MReport February 2018

TheMReport — News and strategies for the evolving mortgage marketplace.

Issue link:

Contents of this Issue


Page 17 of 67

16 | TH E M R EP O RT COVER STORY providing some payment assistance for young buyers struggling with student loan and credit card debt." Still, most agree that it all comes down to underwriting. As millennials continue to earn income in new and innovative ways, lenders need to evolve and find ways to con - sider those income streams when evaluating a mortgage application. "This group is paid differently, and that can be a real challenge for a traditional lender," Salditch said. "Not only are we see- ing more 1099s and less W-2s, but we're also seeing them earn money from a side hustle. Being able to underwrite that kind of income is becoming very important for millennial borrowers." Underwriting Undergoes a Change I t seems better serving the millennial mar- ket is more than just offering non-30-year products. According to many lenders, it's the entire underwriting process that needs to be reexamined. But Salditch, whose Better Mortgage specializes in serving millennial buyers, says doing so can be costly for tradi- tional lenders. "I think in general, it's just more expensive," Salditch said. "The underwriting process is just longer. Maybe they're willing to do it, but they're probably nickel-and-diming folks in order to do that." Still, many lenders are taking steps to adapt. Just take Fannie Mae's latest move, for example. "When I was at Fannie Mae, we had just rolled out a new student loan product which really looked at how you consider some of that debt and have it forgivable—or not included in a calculation of income—to be able to have the borrower qualify," Fercho said. "I think we are going to have to look at more creative things like that to really have a significant impact." Salditch agrees that Fannie Mae—as well as Freddie Mac—are taking steps to revamp underwriting guidelines to meet the needs of up-and-coming buyers. "I think that the GSEs, particularly Fannie Mae, are doing a lot with trying to modern - ize the underwriting guidelines," Salditch said. "Lenders need to be able to work with them and bundle up opportunities to potentially serve a borrower that might have been shut out from traditional underwriting guidelines—provided they're creditworthy." Salditch says it's not just underwriting that needs a facelift though. When it comes to millennials, it's the entire mortgage process. "The way the mortgage process works does not necessarily favor this newer generation of homebuyers that might need a lower-down payment product," Salditch said. "One of the things that we've done is we've launched something called the 'Better Offer,' which allows us to actually fully underwrite the borrower and the property before a purchase offer is even made. This allows borrowers to make a contingency-free offer, which we think helps millennials in particular—who are living in expensive cities, who need to stand out in very competitive markets—and particularly in markets that have a lot of cash buyers." In the end, it's these innovative solu - tions—like those from Fannie Mae and Better Mortgage—that will pave the way for larger swaths of millennial buyers in the coming years. Developments in technology and big data will also benefit these buyers—particu- larly those who are self-employed. "Technology has really enabled lenders to integrate automatic source data into their pro- cesses, and I think it's something that is really changing the market and will be really useful to how we underwrite self-employed borrow- ers," Fercho said. "I can easily see a day that, because of this access to information and it being verifiable instantly, where the concern over self-employed borrowers will really start to dissipate and it will be much easier to underwrite those borrowers. You'll have the same confidence about their ability to repay that you would with a W-2 borrower." Serving Veterans and Other Minority Buyers M illennials aren't the only population segment that's struggling to enter the market. According to Jones, a former Army captain, veterans are also having trouble getting the service—and products— they need to become homeowners. The biggest factor? Jones says its miscon- ceptions about VA loans which, most of the time, are the absolute best choice for a military buyer and their family. "VA loans are a little bit more expensive for lenders to execute because of the special- ized training on how to underwrite them," Jones said. "They've got to pay these un- derwriters a little bit more. Because of that, they steer people away. Real estate agents misunderstand, too." Sometimes, vendors will even push vet- erans toward non-VA loans because of the added effort they take to process. "Many loan officers will steer people away from using it and to an FHA loan product, typically, if it's a first-time homebuyer," Jones said. "On average, that's going to cost the veteran $3,600 more in fees and interest over There were charming real estate investors looking to restore distressed properties around the country. RCN Capital's responsive team was able to work their magic and provide the renovation funding they needed when they needed it. But our tale is far from over, contact us today to see how RCN can fund your next fix and flip story.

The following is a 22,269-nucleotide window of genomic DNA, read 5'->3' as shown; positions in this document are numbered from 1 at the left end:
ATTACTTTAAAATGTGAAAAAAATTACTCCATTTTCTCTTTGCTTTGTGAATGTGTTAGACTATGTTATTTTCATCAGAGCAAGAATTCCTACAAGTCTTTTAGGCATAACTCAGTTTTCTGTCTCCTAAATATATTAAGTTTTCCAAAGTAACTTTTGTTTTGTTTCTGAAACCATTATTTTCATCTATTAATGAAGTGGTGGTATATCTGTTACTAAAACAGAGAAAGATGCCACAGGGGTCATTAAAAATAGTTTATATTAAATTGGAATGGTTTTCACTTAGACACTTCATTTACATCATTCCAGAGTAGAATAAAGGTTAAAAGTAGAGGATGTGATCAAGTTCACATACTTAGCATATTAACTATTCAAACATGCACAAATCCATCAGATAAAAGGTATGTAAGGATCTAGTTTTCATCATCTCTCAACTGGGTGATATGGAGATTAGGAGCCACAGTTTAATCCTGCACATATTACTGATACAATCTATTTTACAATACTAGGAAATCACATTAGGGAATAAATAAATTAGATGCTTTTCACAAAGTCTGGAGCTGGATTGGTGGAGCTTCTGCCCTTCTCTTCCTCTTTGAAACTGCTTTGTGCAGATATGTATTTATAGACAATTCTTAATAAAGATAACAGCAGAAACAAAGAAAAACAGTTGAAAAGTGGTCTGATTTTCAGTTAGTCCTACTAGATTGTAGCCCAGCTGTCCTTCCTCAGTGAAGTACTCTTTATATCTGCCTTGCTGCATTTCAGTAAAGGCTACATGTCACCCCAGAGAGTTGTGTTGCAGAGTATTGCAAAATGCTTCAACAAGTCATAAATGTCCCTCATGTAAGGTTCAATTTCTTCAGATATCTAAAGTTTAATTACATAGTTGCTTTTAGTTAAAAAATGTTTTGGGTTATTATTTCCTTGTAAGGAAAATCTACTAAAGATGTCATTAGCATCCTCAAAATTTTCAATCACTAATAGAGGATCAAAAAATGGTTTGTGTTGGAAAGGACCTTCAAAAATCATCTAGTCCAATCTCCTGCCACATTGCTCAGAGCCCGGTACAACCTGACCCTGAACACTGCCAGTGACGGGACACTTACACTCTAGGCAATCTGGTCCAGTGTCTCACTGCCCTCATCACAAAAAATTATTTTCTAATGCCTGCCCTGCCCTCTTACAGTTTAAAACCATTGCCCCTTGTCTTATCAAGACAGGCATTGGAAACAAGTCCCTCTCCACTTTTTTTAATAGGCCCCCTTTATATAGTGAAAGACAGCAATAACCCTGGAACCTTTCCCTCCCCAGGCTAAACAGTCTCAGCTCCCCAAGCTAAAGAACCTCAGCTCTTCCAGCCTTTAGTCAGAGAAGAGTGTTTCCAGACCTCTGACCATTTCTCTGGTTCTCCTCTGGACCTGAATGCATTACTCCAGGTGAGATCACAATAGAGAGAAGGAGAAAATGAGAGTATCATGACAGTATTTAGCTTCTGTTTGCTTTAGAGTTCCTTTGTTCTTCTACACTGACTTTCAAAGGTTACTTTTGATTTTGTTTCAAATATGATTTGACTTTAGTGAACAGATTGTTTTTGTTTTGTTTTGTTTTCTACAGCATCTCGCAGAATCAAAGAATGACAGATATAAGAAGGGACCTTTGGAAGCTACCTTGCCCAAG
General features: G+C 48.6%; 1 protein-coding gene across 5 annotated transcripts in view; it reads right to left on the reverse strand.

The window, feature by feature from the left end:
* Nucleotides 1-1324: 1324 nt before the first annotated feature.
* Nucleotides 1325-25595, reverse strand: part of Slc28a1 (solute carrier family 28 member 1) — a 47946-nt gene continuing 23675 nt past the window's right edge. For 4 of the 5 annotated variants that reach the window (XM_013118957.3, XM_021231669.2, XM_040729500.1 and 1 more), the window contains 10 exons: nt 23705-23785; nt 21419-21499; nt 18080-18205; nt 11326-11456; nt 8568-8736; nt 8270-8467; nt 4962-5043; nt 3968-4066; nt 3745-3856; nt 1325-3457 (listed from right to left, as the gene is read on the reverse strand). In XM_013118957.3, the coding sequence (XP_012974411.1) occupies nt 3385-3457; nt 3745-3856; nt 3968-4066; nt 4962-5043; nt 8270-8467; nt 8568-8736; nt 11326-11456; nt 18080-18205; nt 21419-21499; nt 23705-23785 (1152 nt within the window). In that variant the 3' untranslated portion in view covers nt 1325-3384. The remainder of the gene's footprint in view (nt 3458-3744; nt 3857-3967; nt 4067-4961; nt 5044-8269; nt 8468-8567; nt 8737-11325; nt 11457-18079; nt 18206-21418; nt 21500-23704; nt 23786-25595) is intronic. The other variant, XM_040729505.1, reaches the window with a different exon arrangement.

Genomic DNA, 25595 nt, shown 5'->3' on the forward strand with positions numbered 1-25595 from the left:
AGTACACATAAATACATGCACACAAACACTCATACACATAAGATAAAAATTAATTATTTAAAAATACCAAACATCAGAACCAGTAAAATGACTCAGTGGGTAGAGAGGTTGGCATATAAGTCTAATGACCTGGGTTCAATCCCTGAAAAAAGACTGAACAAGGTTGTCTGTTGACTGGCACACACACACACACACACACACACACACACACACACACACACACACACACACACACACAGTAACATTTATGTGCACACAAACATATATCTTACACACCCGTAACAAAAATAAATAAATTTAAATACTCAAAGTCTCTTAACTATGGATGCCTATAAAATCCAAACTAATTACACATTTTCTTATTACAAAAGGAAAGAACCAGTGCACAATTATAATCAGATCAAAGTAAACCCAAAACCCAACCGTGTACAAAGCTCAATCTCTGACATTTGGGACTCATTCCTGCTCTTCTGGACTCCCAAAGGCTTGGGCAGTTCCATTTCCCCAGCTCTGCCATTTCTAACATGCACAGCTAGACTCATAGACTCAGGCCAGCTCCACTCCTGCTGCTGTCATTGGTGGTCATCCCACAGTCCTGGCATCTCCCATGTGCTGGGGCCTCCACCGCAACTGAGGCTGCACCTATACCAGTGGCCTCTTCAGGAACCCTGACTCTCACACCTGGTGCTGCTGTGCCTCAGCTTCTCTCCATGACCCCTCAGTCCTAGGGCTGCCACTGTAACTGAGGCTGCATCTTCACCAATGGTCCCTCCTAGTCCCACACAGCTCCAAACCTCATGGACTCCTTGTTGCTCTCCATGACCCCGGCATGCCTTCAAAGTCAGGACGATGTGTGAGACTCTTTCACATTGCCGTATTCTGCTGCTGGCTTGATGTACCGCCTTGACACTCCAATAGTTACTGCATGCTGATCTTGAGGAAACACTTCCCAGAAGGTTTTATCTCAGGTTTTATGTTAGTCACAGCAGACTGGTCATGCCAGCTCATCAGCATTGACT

Articles in this issue

Links on this page

Archives of this issue

view archives of TheMReport - MReport February 2018